How many of the world’s languages can you recognize by sound? Play the Great Language Game to test yourself!
Category Archives: Fun
Langscape, a project of the Maryland Language Science Center, is a set of tools to explore language diversity. The centerpiece of the project is an interactive map that lets users click on any geographic location to see the languages spoken there. Selecting a language allows users to access a growing variety of resources for that language. There is also a tool for the identification of languages based on (usually transliterated) texts.
Looking for some fun? Play the Language Familiarization Game!
A new website, Localingual, is collecting language samples from around the world. David Ding, a former Microsoft engineer, hopes that this site will become the Wikipedia of languages. Not only can the site’s visitors hear the audio files others have created but they can also record their own contributions from a computer or an Android phone. More information on this project is available in a French article from Sciences et Avenir. Why not visit the site and contribute your own examples?
Do you need to find some music that is new to you? Try Radiooooo.com!
Radiooooo.com is a new music service that lets you explore music from a wide range of countries and decades. Choose a decade and then a country from a clickable map or vice versa and see what contributors to the site have uploaded. There are options to upload music and to personalize your experience. Enjoy!
It’s finally here! Use the Duolingo Pillow to master a new language in your sleep!
For more information: http://pillow.duolingo.com/
Join the uTalk Challenge!
Software can’t teach you to speak and understand a language, but it can certainly help you get started with essential vocabulary and practice listening and speaking. uTalk is an iOS app available for a number of languages that is both useful and fun. Only the most basic level, however, is free unless you join the uTalk challenge.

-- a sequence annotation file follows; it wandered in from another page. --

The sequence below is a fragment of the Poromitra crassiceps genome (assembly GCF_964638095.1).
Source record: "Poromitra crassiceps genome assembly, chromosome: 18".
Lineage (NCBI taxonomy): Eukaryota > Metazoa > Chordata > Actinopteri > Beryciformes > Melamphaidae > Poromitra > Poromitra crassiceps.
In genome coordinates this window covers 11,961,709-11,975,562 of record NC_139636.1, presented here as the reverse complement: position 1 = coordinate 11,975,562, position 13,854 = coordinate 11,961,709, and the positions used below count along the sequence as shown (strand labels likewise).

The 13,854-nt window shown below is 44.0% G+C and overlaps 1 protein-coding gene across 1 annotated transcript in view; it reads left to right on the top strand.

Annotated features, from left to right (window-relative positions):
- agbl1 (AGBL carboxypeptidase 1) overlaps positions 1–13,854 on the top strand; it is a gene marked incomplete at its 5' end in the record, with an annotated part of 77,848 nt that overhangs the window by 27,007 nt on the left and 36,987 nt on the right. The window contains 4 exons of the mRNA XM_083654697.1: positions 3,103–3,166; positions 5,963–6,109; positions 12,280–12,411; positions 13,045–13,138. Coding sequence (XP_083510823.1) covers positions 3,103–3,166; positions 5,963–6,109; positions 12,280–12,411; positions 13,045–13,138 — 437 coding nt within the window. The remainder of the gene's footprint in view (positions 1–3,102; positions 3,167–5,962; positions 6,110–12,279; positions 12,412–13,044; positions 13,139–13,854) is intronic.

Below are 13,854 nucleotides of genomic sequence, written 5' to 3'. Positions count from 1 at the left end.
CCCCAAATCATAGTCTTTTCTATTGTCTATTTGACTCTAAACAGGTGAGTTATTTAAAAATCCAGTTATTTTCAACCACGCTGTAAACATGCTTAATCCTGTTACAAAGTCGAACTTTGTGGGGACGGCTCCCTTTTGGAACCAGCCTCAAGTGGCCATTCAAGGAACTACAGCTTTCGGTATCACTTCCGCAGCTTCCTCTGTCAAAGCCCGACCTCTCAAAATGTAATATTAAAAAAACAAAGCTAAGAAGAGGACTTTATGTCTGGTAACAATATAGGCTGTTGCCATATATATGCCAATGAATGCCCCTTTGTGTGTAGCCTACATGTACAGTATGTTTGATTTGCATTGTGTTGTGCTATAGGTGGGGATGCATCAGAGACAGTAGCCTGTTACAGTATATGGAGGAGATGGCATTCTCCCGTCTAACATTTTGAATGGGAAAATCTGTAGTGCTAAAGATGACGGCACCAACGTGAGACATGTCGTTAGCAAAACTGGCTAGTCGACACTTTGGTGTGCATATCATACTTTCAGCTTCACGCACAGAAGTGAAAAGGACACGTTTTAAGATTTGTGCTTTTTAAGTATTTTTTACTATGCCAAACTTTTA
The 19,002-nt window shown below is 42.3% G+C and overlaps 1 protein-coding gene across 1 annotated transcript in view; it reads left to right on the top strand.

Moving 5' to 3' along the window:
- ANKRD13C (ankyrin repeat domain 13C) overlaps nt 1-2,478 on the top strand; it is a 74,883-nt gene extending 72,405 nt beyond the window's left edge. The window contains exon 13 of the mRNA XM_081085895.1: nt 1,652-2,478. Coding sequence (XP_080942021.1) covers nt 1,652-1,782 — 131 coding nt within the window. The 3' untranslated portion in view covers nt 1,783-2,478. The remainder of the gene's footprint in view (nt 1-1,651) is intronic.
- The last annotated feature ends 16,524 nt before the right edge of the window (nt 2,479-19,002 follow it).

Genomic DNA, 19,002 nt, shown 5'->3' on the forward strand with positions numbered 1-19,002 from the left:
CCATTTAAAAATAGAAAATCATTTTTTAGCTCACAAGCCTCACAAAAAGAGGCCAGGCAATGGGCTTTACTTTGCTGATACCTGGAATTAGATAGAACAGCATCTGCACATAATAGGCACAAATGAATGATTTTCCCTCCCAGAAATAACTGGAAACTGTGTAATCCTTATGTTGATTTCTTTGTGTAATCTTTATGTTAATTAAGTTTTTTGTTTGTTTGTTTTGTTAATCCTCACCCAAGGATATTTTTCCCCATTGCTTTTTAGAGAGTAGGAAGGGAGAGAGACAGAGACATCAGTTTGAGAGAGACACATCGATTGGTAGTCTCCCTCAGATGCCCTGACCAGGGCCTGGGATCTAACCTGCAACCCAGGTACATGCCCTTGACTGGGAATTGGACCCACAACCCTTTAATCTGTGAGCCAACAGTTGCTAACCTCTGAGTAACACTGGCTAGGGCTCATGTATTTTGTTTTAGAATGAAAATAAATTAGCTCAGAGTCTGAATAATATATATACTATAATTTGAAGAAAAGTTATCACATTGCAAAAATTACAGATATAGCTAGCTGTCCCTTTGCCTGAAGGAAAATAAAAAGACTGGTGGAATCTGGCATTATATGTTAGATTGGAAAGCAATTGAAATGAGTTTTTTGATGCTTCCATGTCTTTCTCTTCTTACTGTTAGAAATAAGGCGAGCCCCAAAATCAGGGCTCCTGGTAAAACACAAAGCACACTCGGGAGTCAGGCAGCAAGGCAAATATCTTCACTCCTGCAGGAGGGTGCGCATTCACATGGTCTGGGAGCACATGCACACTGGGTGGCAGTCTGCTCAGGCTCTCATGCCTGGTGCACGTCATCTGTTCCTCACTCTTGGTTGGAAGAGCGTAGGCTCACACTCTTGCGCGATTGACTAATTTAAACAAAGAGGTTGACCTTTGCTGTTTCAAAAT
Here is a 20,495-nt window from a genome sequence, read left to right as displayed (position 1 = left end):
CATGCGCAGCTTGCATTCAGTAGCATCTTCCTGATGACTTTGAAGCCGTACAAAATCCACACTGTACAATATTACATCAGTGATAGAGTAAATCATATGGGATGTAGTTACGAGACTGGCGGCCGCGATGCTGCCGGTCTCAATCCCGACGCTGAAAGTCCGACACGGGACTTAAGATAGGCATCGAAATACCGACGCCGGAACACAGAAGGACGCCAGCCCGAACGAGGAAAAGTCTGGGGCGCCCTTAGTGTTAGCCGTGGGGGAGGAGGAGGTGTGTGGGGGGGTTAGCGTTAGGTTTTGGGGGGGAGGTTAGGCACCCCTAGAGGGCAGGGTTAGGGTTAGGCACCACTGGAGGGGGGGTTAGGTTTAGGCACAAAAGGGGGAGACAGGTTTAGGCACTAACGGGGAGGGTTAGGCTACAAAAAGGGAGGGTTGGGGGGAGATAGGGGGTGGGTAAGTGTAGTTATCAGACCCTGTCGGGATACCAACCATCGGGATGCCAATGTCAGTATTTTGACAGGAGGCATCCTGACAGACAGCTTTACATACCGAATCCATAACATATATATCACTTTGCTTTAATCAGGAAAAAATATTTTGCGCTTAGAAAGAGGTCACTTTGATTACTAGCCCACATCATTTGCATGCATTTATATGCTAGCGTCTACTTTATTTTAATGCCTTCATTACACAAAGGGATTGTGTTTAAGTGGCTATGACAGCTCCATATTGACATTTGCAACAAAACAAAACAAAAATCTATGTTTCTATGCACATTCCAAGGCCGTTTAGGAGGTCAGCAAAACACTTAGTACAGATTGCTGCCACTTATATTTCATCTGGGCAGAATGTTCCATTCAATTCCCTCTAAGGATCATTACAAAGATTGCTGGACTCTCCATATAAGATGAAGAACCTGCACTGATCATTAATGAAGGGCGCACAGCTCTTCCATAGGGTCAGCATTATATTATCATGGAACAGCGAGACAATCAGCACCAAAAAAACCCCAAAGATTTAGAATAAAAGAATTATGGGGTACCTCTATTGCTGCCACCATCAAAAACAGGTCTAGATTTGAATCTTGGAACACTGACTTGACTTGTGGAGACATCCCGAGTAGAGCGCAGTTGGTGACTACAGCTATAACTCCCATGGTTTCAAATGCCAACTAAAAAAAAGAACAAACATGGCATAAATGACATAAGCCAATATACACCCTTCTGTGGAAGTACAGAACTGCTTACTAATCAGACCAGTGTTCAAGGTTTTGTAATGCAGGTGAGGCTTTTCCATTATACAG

If you sign up at eurotalk.com/utalkchallenge, you’ll receive on January 1, 2016, a code to unlock the uTalk Essentials level of the app in your chosen language completely free. Eurotalk, the company that makes uTalk, will check in with you each week to see how you’re doing. If you complete the Essesntials level by the end of January, you can receive another language for February and so on each month.
Note: The uTalk app is only available on iOS. However, if you don’t have an iOS device, send an email to email@example.com so that an alternative can be worked out.
For more information, including a video of some competitors in the 2015 challenge, go to http://eurotalk.com/blog/2015/12/09/the-utalk-challenge-2016-new-year-new-language/.
“It’s a sad, sad, sad, sad city: A bus driver steals back his keys after being benched and holds his passengers hostage. A pregnant wife hides her husband’s gun in her bag, then loses it. A prosecutor with a gambling debt cracks a safe but leaves the money behind. And the prime minister’s son skips school to search for his mother — and, after being mugged, finds solace with a transgender nightclub chanteuse.
“And it’s not yet noon in “Paris,” a six-part French mini-series that traverses 24 hours as a dozen seemingly random residents dodge, dart and finally collide. Created by the writer Virginie Brac and the director Gilles Bannier of the labyrinthine crime drama “Spiral,” and starting Tuesday, Nov. 3, at 11 p.m. Eastern on TV5Monde, it’s a moody mashup of cool and grit featuring the César-winning actor Éric Caravaca, the Swiss model Julie Ordon and the French rapper Kool Shen; a score by the keyboardist Hervé Salters; and a graphic intro that soars through the innards of the Eiffel Tower. Oh — and subtitles.”
This is not the Paris of tourists but of people from all walks of life whose daily lives are spent there. And the series is not something you’ll find on American TV.
The Global Studio distributes TV5 to all academic buildings via the University’s wired computer network. Download the French playlist for VLC, open VLC with that playlist, and watch TV5. You must be on an ethernet connection in an academic building. You may watch TV5 on any of the Global Studio computers and on the large TVs in the Studio; ask the Studio Assistant to make TV5 available if it is not on one of the TV screens. The Studio is open until midnight Sunday – Thursday.